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Samuel Breidbart and David Schlussel: Climate Diplomacy and the Poor

Indian Environment Minister Jairam Ramesh urged Hillary Clinton to back off on climate change mandates when the two met in New Delhi last month. "There is simply no case for the pressure that we, who have amongst the lowest emissions per capita, face to actually reduce emissions," Ramesh brazenly told the secretary of state. Not quite the Bollywood ending Mrs. Clinton was expecting. Certainly not the ending desired by scientists and policymakers as they look ahead to December's Climate Conference in Copenhagen as a last-chance-dance for a meaningful international accord. But Bret Stephens, the former editor of the Jerusalem Post, sees the Clinton-Ramesh exchange as a perfect outcome for an unsuspecting group: the billions of humans living on less than $2 a day. “The poor told the warming alarmists to get lost," he writes in his August 4 Wall Street Journal column, describing Ramesh's shut down of Clinton, whose climate policy, Stephens believes, will threaten India’s access to the free market.

Jonathan Power: Democracy Gone to Seed?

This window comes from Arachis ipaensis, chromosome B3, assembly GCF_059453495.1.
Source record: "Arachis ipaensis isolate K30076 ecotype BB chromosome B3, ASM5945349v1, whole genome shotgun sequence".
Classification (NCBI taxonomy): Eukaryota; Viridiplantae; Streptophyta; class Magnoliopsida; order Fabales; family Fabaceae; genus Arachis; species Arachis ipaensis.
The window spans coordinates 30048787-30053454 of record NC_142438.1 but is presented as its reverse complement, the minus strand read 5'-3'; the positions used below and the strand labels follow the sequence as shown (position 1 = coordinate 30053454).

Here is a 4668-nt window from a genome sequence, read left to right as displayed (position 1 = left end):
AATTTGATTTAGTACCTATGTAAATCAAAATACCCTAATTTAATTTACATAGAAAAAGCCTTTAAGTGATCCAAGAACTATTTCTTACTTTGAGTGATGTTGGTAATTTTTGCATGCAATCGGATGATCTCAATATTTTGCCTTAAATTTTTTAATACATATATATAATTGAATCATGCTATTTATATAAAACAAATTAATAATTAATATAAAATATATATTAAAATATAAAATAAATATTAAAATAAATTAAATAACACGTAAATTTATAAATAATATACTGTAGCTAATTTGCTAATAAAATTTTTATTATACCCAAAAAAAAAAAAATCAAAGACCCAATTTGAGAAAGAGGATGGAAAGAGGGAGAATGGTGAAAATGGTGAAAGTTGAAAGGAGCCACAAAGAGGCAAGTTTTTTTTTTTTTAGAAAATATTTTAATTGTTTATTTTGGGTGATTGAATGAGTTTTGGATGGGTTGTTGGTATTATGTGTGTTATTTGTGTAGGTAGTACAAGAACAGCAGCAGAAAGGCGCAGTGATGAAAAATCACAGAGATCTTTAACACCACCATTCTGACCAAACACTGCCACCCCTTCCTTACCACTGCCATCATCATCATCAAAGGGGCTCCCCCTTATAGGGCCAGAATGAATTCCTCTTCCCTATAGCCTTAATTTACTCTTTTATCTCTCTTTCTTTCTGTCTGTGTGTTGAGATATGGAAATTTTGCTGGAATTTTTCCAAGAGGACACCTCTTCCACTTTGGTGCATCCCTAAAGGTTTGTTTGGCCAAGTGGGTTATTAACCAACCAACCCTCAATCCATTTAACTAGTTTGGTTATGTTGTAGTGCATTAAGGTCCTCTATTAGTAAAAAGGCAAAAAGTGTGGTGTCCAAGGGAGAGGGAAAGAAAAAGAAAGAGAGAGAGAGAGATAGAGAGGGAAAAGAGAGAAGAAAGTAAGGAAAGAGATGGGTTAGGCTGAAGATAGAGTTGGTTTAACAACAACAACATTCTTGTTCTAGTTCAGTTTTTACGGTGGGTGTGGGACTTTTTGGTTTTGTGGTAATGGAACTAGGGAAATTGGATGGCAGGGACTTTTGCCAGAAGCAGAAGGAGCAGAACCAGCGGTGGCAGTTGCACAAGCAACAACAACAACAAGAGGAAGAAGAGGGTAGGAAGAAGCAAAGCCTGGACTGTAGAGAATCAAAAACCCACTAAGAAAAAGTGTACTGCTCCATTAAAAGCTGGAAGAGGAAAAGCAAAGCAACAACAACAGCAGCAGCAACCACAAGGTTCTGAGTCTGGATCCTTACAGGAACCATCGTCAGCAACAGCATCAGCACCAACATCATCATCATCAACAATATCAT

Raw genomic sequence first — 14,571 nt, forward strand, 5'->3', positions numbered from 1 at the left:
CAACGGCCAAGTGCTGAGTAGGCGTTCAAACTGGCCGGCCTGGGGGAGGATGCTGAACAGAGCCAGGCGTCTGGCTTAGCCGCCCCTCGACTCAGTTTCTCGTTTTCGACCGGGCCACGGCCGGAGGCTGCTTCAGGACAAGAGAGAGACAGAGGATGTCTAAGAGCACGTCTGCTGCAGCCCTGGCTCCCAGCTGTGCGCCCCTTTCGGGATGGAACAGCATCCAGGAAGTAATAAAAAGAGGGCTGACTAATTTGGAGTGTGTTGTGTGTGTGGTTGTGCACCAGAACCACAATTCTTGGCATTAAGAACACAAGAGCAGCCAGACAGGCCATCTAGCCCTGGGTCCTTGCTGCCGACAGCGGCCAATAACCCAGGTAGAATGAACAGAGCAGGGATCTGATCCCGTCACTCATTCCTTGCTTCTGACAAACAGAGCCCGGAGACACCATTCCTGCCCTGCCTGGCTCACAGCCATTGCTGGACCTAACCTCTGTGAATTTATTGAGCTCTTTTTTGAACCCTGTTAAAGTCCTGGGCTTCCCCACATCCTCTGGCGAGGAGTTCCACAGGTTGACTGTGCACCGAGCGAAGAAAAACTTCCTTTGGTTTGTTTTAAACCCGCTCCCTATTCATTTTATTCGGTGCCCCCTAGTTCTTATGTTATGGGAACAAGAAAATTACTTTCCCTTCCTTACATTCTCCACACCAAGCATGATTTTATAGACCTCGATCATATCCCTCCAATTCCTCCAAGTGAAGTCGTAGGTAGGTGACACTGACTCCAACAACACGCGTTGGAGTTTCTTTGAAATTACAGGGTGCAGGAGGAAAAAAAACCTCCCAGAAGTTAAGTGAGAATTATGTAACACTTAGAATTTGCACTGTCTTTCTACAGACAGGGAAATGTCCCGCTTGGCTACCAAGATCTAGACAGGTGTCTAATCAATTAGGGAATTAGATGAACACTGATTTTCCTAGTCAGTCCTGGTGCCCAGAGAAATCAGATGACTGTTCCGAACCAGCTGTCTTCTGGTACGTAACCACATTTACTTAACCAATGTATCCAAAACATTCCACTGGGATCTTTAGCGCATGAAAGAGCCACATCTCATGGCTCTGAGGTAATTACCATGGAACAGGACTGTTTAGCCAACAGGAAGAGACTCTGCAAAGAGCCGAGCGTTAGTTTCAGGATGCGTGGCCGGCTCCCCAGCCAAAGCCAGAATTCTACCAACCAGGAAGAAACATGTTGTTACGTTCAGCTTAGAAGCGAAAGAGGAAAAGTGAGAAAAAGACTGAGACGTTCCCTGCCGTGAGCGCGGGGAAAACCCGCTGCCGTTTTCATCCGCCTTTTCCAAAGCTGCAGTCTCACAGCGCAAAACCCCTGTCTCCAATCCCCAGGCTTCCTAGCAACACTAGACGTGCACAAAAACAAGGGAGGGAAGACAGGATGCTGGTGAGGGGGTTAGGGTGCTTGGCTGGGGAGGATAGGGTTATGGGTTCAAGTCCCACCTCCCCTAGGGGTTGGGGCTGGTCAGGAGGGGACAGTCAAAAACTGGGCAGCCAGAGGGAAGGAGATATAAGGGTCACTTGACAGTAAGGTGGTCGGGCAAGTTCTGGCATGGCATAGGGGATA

The confused situation in Honduras, where elected president Manuel Zelaya has been shown the door by the army and the supreme court, and in Iran, where thousands in the street protest an election they view as bogus, are not especially easy to solve with the simple shout: "Obey the rules of democracy." To many across the developing world, it seems that the West once again is being holier than thou. But is democracy such an intrinsic wonder? “Democracy,” wrote historian Norman Davies, in his monumental study Europe, “has few values of its own: it is as good or bad as the principles of the people who operate it. In the hands of liberal and tolerant people, it will produce a liberal and tolerant government; in the hands of cannibals, a government of cannibals. In Germany in 1933-4 it produced a Nazi government because the prevailing culture of Germany’s voters did not give priority to the exclusion of gangsters.” The Nazis, in three out of the five elections they contested, increased both their popular vote and their election of deputies. In time, they became the largest party in the Reichstag. Despite the party’s street violence and the murders of its opponents, the then-chancellor, Franz von Papen, decided to make Hitler chancellor and himself his deputy. Two years later, Hitler called a plebiscite to approve his elevation to the new position of Fuhrer and Reich Chancellor. He gained 90 percent of the vote—a democratic means to facist ends. Maybe Berthold Brecht was right. We have to change the people. Democracy was a Greek idea. But it did not last and was forgotten for some 2,000 years, until Enlightenment thinkers resurrected the idea, blending their classical knowledge with a romanticized image of ancient Athens. But not all were so taken by these new thoughts. De Tocqueville wrote about “the tyranny of the majority.” Edmund Burke called the democracy of the French Revolution “the most shameless thing in the world.”